In Kenya, sex work-related behaviours and same sexual practices remain criminalised through national laws and county by-laws. Studies show that criminalisation of sex work obstructs sex workers' safety, health and rights and hinders them from accessing police protection and justice. This leaves them vulnerable to violene stigma and discrimination. In contexts where criminalisation of sex work exists, police officers frequently misuse their powers to conduct arbitary arrests and forceful detention of sex workers, perpetrate violence against sex workers, and refuse to provide adequate police protection to sex workers.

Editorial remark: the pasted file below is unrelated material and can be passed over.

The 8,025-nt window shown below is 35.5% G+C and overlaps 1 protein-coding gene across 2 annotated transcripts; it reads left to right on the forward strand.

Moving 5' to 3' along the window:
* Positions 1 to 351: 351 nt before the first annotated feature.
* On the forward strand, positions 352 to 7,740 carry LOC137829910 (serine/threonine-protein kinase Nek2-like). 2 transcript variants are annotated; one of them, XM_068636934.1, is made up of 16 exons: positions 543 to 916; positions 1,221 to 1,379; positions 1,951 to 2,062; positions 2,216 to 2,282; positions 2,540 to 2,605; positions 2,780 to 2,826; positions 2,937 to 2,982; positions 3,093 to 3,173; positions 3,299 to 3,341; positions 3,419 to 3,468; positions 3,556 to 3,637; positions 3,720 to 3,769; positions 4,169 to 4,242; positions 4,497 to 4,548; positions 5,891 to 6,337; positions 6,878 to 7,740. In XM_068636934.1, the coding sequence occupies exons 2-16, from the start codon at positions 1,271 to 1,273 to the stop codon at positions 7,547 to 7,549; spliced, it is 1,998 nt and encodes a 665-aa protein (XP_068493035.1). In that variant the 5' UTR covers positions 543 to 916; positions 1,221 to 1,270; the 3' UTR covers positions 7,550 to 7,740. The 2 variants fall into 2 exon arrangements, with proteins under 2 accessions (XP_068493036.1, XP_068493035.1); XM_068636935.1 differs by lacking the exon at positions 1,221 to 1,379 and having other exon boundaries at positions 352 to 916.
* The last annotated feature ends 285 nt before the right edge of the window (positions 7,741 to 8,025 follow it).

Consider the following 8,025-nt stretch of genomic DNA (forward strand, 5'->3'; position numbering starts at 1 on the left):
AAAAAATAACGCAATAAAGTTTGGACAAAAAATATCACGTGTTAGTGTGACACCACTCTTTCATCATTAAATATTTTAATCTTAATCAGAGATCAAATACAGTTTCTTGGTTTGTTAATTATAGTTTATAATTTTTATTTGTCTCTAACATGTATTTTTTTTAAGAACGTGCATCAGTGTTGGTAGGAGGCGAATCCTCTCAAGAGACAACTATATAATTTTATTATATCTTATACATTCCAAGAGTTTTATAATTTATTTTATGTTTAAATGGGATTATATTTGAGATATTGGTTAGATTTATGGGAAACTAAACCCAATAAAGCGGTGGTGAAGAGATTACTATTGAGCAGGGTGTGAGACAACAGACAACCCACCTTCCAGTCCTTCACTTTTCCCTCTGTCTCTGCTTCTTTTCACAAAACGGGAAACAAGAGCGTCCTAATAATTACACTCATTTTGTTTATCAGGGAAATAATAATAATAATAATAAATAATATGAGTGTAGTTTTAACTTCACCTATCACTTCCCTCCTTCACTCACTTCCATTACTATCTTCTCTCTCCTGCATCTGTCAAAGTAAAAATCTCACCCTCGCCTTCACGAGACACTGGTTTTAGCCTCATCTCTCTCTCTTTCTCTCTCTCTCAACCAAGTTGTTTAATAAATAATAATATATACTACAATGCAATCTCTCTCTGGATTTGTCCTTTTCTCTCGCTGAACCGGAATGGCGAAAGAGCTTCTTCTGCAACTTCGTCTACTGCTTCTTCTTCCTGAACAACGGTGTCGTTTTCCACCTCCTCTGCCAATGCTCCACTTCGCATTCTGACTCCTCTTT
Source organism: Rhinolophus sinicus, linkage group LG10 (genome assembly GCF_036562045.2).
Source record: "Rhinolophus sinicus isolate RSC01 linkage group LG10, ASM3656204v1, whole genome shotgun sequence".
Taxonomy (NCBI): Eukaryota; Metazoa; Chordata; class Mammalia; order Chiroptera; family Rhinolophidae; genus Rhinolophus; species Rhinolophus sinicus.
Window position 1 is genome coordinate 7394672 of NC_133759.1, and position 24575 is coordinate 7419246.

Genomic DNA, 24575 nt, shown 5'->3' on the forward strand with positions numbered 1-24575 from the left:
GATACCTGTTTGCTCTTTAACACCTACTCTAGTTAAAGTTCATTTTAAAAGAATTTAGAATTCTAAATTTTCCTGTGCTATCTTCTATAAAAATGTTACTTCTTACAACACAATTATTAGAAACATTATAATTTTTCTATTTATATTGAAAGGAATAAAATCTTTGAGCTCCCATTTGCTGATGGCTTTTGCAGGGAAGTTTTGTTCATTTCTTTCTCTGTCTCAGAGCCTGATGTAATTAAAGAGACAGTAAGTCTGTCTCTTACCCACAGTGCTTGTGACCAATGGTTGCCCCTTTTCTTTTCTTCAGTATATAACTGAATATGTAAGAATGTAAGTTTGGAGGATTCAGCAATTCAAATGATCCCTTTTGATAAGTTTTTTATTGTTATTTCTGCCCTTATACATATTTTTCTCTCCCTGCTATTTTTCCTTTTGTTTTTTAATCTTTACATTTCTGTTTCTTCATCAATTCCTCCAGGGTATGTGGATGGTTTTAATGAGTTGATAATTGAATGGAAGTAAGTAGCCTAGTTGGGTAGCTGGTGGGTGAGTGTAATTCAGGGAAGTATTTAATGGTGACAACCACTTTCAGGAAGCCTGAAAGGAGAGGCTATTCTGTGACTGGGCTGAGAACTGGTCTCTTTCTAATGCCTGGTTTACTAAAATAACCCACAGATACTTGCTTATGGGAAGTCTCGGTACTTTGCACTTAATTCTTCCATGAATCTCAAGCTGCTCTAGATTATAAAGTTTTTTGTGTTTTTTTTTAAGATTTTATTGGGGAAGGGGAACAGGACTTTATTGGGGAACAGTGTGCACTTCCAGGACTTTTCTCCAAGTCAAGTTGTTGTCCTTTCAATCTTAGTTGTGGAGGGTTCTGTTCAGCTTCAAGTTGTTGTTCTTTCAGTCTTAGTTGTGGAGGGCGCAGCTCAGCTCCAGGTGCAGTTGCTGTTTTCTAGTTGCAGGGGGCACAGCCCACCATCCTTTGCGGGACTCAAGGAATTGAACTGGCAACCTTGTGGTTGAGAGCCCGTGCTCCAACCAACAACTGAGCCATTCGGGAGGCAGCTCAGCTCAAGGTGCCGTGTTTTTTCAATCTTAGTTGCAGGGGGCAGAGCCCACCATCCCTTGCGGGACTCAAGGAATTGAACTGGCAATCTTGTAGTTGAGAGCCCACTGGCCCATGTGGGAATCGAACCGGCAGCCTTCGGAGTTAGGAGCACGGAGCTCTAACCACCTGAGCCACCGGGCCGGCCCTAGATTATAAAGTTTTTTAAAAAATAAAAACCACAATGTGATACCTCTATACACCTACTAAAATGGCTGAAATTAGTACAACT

Kenyam law does not directly criminalise sex work. However, numerous legal provisions that prohibit activities associated with sex work, including living off earnings earned from sex work, soliciting clients and public indecency have a indirect criminalisation on sex work. Such legal frameworks deny sex workers their fundamental constitutional rights, including equality before the law, human rights and security
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